Uber president Jeff Jones has left the taxi-hailing firm Uber after less than six months in the job.

Jones claims that working at Uber was ‘incompatible with his values’ but Uber claim that Mr Jones was frustrated the company was hiring a new chief operating officer and that he was not among the candidates.

Jones’s departure is the latest blow to the company, after revelations of a secret programme to evade law enforcement, allegations of workplace discrimination and sexual harassment, and the landmark law case over gig economy rights which spiraled many other companies to lead similar investigations.

According to technology news site Recode, Mr Jones left because of Uber’s continued struggle with issues around sexism and sexual harassment.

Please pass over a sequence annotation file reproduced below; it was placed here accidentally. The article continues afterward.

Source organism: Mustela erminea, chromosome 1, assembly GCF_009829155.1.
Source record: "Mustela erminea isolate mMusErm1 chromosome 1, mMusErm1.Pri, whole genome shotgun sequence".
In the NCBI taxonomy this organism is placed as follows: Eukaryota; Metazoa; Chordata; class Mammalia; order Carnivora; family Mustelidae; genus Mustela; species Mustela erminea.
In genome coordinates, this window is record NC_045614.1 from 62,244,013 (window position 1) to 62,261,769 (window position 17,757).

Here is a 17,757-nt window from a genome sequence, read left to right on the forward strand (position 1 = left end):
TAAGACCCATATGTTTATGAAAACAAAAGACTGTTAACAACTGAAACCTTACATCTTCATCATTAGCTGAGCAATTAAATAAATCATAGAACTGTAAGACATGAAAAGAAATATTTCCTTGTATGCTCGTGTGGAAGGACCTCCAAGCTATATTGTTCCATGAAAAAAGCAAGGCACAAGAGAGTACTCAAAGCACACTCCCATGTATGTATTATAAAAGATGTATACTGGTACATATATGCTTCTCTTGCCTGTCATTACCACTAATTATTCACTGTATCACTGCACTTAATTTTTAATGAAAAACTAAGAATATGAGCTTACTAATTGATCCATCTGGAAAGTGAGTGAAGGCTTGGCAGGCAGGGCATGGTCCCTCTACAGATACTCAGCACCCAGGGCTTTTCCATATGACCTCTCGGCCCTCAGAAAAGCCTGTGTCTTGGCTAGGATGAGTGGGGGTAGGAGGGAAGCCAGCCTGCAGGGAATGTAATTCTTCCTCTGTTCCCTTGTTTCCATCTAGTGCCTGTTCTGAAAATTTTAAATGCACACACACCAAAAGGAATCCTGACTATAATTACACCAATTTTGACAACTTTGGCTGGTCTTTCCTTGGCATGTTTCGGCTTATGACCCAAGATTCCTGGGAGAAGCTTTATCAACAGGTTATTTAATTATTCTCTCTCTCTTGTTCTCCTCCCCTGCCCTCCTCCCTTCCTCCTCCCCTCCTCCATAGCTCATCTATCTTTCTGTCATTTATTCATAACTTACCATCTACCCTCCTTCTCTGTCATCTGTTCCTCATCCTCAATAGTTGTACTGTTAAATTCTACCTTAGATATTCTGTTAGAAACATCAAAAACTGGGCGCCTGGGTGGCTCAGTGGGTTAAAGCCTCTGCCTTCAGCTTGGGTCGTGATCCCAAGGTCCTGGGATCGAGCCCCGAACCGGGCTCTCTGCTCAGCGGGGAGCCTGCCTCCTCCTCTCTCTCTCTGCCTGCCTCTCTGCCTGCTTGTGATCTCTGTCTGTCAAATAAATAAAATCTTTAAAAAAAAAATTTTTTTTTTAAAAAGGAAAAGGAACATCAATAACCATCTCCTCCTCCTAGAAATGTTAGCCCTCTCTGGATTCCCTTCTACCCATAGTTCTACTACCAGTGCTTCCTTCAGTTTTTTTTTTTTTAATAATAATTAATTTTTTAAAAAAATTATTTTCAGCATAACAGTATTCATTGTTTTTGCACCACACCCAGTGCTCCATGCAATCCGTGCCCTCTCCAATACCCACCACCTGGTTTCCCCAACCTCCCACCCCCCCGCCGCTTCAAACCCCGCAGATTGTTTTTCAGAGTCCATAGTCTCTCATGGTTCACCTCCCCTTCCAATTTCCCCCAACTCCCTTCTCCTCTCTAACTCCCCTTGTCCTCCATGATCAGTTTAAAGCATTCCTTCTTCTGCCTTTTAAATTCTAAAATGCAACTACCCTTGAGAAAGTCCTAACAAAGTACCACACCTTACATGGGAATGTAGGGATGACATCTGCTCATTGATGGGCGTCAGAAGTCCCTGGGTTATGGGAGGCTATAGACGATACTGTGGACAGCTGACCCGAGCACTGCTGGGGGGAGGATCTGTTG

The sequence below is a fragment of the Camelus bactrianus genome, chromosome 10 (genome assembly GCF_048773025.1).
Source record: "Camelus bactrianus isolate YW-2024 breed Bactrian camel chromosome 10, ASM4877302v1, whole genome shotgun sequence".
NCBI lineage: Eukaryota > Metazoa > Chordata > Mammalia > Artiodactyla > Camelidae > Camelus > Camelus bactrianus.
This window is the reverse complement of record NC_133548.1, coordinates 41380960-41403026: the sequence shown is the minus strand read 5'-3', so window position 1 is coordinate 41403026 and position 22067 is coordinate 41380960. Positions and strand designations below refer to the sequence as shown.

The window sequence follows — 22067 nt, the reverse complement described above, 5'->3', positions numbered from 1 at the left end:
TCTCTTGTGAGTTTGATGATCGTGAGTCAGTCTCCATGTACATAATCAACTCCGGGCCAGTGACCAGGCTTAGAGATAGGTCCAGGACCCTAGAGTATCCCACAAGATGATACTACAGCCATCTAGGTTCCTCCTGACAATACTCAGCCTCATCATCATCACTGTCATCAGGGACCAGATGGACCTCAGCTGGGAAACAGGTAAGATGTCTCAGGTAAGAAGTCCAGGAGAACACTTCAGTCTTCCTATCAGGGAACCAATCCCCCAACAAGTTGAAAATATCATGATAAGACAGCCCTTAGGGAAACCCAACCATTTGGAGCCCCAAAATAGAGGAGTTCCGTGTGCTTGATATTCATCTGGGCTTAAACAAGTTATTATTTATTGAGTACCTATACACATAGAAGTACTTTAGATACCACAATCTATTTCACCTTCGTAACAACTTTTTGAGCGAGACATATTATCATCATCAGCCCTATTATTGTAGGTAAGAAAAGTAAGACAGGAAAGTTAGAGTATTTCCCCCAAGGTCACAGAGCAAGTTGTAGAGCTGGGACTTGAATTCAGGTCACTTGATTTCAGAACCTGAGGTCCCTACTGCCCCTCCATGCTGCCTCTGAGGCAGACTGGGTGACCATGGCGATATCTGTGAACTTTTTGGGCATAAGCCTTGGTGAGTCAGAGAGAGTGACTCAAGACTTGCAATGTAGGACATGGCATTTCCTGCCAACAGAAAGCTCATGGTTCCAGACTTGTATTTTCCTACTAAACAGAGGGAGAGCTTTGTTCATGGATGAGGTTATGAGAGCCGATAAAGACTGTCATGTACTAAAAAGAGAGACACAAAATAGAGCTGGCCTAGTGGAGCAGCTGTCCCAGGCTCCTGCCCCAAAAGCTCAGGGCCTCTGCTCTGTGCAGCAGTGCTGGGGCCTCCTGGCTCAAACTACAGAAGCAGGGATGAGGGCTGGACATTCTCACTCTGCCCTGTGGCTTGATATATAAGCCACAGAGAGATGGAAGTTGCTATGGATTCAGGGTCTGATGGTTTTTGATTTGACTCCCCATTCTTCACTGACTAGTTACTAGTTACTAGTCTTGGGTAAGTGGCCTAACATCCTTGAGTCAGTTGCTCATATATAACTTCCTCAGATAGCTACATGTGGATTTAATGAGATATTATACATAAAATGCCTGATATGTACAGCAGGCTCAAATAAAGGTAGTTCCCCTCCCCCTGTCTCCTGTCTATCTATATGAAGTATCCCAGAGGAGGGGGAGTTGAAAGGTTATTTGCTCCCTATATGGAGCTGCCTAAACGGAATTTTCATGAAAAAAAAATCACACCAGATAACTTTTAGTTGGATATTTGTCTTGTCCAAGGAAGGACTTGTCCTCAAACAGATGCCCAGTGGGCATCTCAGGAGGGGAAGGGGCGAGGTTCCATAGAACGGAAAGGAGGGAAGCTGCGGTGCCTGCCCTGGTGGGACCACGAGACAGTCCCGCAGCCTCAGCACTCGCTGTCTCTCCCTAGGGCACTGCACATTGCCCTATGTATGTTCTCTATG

He told the magazine, which first reported his resignation:

“The beliefs and approach to leadership that have guided my career are inconsistent with what I saw and experienced at Uber, and I can no longer continue as president of the ride-sharing business.”

Uber has suffered a spate of controversies in 2017, the most serious being ongoing rows over a culture of sexism, and accusations of sexual harassment at the firm.

The claims were levied by a former employee, Susan Fowler. Following Fowler’s publication of a blogpost detailing her experience at the company.

Jones is the one of several senior executives who have left Uber in recent weeks. Other departures include Uber’s vice-president of maps and business platform, Brian McClendon, its top engineering executive, Amit Singhal, Ed Baker, Uber’s vice-president of product and growth and Charlie Miller, its top security researcher.






Rebecca joined the HRreview editorial team in January 2016. After graduating from the University of Sheffield Hallam in 2013 with a BA in English Literature, Rebecca has spent five years working in print and online journalism in Manchester and London. In the past she has been part of the editorial teams at Sleeper and Dezeen and has founded her own arts collective.